The Constitution provides for freedom of religion, and the Government generally respects this right in practice. The Constitution establishes Roman Catholicism as the state religion. However, persons of all denominations freely practice their religion without government interference.
There was no change in the status of respect for religious freedom during the period covered by this report, and government policy continued to contribute to the generally free practice of religion.
The generally amicable relationship among religions in society contributed to religious freedom.
The U.S. Government discusses religious freedom issues with the Government in the context of its overall dialog and policy of promoting human rights.
Section I. Religious Demography
The country Rica has a total area of 19, 652 square miles, and its population is approximately 3.82 million.
An April 2001 study by the Institute for Population Studies (IDESPO) of Costa Rica's National University reported 70 percent of the population as Catholic with 19 percent claiming membership in other religions and 11 percent claiming no religious affiliation. A 2001 Demoscopia, Inc. poll showed 73 percent of the population as belonging to other Christian, nonCatholic denominations, 4 percent belonging to nonChristian religions and approximately 8 percent as not practicing any religion. The mainstream Protestant denominations--largely Methodist, Baptist, and Episcopalian--account for slightly less than 1 percent according to the Demoscopia poll. The Church of Jesus Christ of Latter-Day Saints (Mormons) claims a membership of less than 1 percent of the population, spread evenly throughout the country. A Mormon temple in San Jose serves as a regional worship center for Costa Rica, Panama, Nicaragua, and Honduras. Jehovah's Witnesses have a strong presence on the Caribbean coast and represent less than 1 percent of the population. Seventh-Day Adventists are present and operate a university, attracting students from throughout the Caribbean basin. NonChristian religions including Judaism, Islam, Hare Krishna and the Baha'i Faith claim membership throughout the country with the majority of worshippers residing in the country's Central Valley.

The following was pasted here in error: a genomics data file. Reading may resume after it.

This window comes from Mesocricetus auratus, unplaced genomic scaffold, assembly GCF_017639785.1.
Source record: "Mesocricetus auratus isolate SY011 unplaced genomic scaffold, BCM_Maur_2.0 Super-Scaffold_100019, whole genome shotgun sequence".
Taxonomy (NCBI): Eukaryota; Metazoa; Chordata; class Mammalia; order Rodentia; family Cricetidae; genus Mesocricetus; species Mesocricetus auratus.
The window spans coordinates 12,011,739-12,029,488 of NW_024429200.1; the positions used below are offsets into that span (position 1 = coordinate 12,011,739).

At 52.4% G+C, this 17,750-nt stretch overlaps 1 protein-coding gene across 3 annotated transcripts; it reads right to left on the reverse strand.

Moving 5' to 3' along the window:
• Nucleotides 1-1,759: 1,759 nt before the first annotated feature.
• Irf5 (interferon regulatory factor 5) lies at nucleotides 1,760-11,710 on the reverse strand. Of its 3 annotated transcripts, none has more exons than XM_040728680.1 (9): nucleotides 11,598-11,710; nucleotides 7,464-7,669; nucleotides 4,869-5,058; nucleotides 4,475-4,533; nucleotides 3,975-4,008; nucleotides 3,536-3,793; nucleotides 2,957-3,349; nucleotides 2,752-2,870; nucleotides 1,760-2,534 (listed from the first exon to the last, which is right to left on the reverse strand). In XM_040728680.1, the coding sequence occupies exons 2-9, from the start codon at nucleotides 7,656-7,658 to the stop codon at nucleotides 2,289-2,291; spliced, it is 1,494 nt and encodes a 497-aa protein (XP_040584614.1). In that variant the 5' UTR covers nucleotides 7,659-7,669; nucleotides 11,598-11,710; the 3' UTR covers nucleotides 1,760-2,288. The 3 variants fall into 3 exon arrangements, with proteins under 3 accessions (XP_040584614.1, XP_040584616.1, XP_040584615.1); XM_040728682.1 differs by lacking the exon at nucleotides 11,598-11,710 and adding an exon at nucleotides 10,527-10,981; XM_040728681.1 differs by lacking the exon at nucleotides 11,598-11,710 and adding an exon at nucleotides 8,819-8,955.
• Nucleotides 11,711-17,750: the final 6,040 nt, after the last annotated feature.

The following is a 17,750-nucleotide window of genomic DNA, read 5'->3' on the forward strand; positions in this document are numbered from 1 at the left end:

The country's tradition of tolerance and professed pacifism has attracted many religious groups. The Jewish population constitutes less than 1 percent of the country's total; many of its members found refuge before and during the Second World War. The mountain community of Monteverde, a popular tourist destination, was founded during the Korean War by a group of Quakers from the United States, acting on their convictions as conscientious objectors. The country welcomed this community, as well as those of Mennonites, Beechy Amish, and other pacifist religious groups.
Section II. Status of Religious Freedom
The Constitution provides for freedom of religion, and the Government generally respects this right in practice.